Saturday, December 10, 2011

Rendezvous with Bhigwan

The advent of early morning chill not only signifies the arrival of winter in Pune but also invokes excitement in the hearts of the avid bird watchers making them jump about like a thoroughbred, champing at its bit. Backwaters of Ujani Dam near Bhigwan, a small dusty town near Pune on Solapur highway, start fluttering with hundreds of Migratory birds and water fowls. With many species of resident and migratory birds species visiting this place for feeding, resting and roosting fills more colours in to the surf blue backwaters makes this place a must visit for all birding enthusiasts.

Bhigwan can also be termed as “The Bharatpur of Maharashtra”, and just a visit to the place tells you the reason behind it.

Vast blue wet land interspersed along with green and not so green grass meadows which provide an ideal nesting and mating places for birds. The backwaters have an abundance of fish, and insects which is the basic diet of these birds.

A major factor contributing to making Ujani dam backwaters a preferred destination for migratory birds is the fact that the water in Ujani dam is much shallow as compared to other dams. This makes fishing easier for the birds.

December announces the arrival of migratory birds such as, Rudy Shellduck, Flamingoes (Greater and lesser), Gulls, terns and many more to the magical, blue backwaters of Ujani Dam. Amongst the resident birds one can find Indian Roller, Common Hoopoe, Drongo, Kingfisher, Munia, Peasant tailed and bronze tailed Jacana, Wooly necked storks, Brahminy Kite and Red Adavat.

Common Hoopoe

Indian Roller

There are two major spots for getting on to the boats for bird watching namely Diksal and Kumbharwadi. We never had any idea about both of them so while having our cuppa chai at Bhigwan we enquired locals about places for bird watching and they guided us to Dhiksal section of back waters. After enquiring in Dhiksal from a few boat men for a trip in back waters and observing that they were either too disinterested or were trying hard to come out of there last night’s hangover, we decided to approach a lady in her early 50’s to take us for bird watching on her boat. She agreed and asked Rs.500 for the trip as she said the main attraction, the lesser flamingoes, would be on the other end of the lake and considering the hot and sunny weather, rowing the boat was an ardous task. We agreed to her offer and got onto the boat with mixed feelings filled with both apprehension about the boat journey and also excitement at the probable flamingo sightings.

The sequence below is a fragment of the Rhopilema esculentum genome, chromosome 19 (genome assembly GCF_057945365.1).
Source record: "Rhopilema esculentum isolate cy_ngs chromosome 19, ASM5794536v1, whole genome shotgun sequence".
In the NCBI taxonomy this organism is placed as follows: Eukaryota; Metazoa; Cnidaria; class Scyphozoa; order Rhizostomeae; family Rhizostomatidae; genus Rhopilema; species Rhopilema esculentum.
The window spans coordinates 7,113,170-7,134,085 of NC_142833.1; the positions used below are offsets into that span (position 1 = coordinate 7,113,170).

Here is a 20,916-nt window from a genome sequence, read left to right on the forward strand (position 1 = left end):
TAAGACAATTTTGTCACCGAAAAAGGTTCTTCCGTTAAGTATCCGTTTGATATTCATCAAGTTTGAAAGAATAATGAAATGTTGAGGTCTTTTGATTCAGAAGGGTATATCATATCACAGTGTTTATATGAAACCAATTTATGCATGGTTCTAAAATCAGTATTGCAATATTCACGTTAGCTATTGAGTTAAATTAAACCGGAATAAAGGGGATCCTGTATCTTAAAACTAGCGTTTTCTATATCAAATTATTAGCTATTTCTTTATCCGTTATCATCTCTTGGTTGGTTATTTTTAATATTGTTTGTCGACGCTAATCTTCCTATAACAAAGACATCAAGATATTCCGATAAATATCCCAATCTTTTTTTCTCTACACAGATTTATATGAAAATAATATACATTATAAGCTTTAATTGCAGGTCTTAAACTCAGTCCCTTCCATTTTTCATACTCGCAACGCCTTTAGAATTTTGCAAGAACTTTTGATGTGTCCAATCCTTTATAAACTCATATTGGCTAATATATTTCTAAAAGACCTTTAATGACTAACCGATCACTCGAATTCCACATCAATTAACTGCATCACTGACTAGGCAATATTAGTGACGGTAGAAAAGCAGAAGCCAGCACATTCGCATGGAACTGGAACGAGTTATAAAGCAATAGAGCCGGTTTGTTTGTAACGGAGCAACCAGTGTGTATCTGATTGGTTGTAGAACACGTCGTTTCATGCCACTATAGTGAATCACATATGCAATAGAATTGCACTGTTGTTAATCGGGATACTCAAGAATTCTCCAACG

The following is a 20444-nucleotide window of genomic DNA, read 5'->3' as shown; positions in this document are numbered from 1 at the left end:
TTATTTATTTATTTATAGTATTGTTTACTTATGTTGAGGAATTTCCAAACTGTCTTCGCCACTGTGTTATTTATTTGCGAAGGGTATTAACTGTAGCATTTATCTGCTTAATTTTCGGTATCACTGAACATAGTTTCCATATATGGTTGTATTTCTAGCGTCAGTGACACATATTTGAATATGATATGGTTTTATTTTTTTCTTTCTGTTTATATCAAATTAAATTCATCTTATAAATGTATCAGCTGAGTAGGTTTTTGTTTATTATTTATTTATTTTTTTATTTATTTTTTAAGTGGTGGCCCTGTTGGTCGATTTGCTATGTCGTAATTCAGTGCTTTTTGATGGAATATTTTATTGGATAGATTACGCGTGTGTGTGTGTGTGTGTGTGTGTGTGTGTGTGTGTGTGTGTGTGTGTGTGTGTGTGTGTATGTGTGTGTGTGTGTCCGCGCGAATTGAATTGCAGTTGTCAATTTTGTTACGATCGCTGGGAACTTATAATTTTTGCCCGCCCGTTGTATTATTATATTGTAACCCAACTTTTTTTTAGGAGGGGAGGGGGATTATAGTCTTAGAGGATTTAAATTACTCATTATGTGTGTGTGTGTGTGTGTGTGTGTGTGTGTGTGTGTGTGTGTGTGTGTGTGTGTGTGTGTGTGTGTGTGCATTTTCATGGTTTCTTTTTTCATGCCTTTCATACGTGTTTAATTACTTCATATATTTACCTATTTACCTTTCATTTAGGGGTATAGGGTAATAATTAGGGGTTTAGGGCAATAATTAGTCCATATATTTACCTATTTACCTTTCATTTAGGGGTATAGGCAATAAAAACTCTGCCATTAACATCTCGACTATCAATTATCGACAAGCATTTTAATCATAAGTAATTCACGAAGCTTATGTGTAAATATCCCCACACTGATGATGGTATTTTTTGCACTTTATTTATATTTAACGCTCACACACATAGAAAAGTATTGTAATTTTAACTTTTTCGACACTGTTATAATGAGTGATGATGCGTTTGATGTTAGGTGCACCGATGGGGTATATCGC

Pond Heron

Purple Heron

Just a few strokes of the paddle in the water and it gradually became clear as to why Bhigwan is considered as paradise of water birds in Maharashtra. From Purple heron standing  patiently in the water to catch its meal, to terns and gulls taking acrobatic sorties across the skies and over the water to catch dragonflies and other insects, we were getting glimpses of this paradise slowly yet steadily. As we were approaching the river bank with we suddenly spotted a group of flamingoes on the other extreme of the green Island.

As we excitedly approached the flamingos, the boat lady warned us not to make any sudden movements and to remain absolutely silent, since these birds are highly sensitive to human presence.. As our boat touched the green island we put our feet on the green grass. We realized that the grass was merely on the surface beneath it was all wet mud which made walking with shoes almost impossible without having to grab at each other for support. The natural alertness of the birds meant that we had to approach them in a crouched position with stealth and patience, making sure that at our every step we took at least three to four good shots of flamingos. Our patience and stealth paid us good dividends as we were able to get quite a few good shots of the Flamingos.

Lesser Flamingos

Also on this island we found a sparrow lark wandering around his nest, As we came closer to the lark it started becoming nervous about the eggs inside its nest on the ground. As we advanced further we got another surprise by way of an Oriental Panticole a rare bird which was making its nest on the ground.
As we went towards the other side of the island we were lucky enough to have a glimpse of the Eurasian spoonbill. The spoonbills were ready to mate as it was evident by the yellow coloured tip on their beak.

Oriental Panticol

Eurasian Spoonbill

Sparrow Lark

The back waters of Ujani dam near Bhigwan presents an excellent environment for birds to breed and grow and to photographers like us it presents an opportunity to have a close rendezvous with nature. Bhigwan visit is a must for all bird watchers and nature lovers. Go explore it!